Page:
Thus, our main contribution is the first (to our knowledge) attempt to integrate automatic referring expression generation with a discriminative comprehension model in a collaborative framework.

Specifically there are two ways that we utilize the comprehension model. The generate-and-rerank method uses comprehension on the fly, similarly to [5], where they tried to produce unambiguous captions for clip-art images. The generation model generates some candidate expressions and passes them through the comprehension model. The final output expression is the one with highest generation-comprehension score which we will describe later.

The training by proxy method is closer in spirit to GANs. The generation and comprehension model are connected and the generation model is optimized to lower discriminative comprehension loss (in addition to the cross-entropy loss). We investigate several training strategies for this method and a trick to make proxy model trainable by standard back-propagation. Compared to generate-and-rerank method, the training by proxy method doesn’t require additional region proposals during test time.

2 Related work

The main approach in modern image captioning literature [6, 7, 8]

is to encode an image using a convolutional neural network (CNN), and then feed this as input to an RNN, which is able to generate a arbitrary-length sequence of words.

While captioning typically aims to describe an entire image, some work takes regions into consideration, by incorporating them in an attention mechanism [9, 10], alignment of words/phrases within sentences to regions [7], or by defining “dense” captioning on a per-region basis [11]. The latter includes a dataset of captions collected without requirement to be unambiguous, so they cannot be regarded as referring expression.

Text-based image retrieval has been considered as a task relying on image captioning 

[6, 7, 8, 9]. However, it can also be regarded as a multi-modal embedding task. In previous works [12, 13, 14] such embeddings have been trained separately for visual and textual input, with the objective to minimize matching loss, e.g., hinge loss on cosine distance, or to enforce partial order on captions and images [15]. [16] tried to retrieve from fine-grained images given a text, where they explored different network structures for text embedding.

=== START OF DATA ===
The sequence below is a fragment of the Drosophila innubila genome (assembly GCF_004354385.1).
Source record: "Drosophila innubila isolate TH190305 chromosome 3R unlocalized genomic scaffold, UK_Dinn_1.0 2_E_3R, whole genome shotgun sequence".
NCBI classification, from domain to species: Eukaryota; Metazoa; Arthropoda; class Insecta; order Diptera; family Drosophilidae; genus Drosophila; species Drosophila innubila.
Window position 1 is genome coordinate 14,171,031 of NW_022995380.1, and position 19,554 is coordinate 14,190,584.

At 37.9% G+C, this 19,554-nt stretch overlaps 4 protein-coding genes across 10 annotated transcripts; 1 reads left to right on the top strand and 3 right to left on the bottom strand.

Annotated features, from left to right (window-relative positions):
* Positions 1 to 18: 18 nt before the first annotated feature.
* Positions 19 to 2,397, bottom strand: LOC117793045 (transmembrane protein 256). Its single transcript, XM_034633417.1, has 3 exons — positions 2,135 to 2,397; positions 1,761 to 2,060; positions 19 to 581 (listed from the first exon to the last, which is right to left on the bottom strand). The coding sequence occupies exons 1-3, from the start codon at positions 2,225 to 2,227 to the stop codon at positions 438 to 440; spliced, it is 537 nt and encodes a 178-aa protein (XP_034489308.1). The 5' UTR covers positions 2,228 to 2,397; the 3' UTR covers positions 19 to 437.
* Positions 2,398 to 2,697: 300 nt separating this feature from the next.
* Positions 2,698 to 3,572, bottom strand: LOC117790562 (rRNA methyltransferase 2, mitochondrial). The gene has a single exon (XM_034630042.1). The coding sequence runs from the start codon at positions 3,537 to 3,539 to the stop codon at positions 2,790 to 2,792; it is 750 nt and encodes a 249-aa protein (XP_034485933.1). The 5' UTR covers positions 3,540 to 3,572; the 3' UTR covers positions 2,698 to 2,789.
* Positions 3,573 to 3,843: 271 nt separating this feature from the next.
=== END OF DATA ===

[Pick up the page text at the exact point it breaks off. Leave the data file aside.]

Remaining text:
Closer to the focus of this paper, referring expressions have attracted interest after the release of the standard datasets [17, 18, 2]. In [1]

a caption generation model is appropriated for a generation task, by evaluating the probability of a sentence given an image

as the matching score. Concurrently, [19] at the same time proposed a joint model, in which comprehension and generation aspects are trained using max-margin Maximum Mutual Information (MMI) training. Both papers used whole image, region and location/size features. Based on the model in [2], both [20] and [21] try to model context regions in their frameworks.

Our method is trying to combine simple models and replace the max margin loss, which is orthogonal to modeling context, with a surrogate closer to the eventual goal – human comprehension. This requires a comprehension model, which, given a referring expression, infers the appropriate region in the image.

Among comprehension models proposed in literature, [22] uses multi-modal embedding and sets up the comprehension task as a multi-class classification. Later, [23] achieves a slight improvement by replacing the concatenation layer with a compact bilinear pooling layer. The comprehension model used in this paper belongs to this multi-modal embedding category.

Figure 2: Illustration of how the generation model describes region inside the blue bounding box. bos and eos stand for beginning and end of sentence.
Figure 3: Illustration of comprehension model using softmax loss. The blue bounding box is the target region, and the red ones are incorrect regions. The CNNs share the weights.

The “speaker-listener” model in [5] attempts to produce discriminative captions that can tell images apart. The speaker is trained to generate captions, and a listener to prefer the correct image over a wrong one, given the caption. At test time, the listener reranks the captions sampled from the speaker. Our generate-and-rerank method is based on translating this idea to referring expression generation.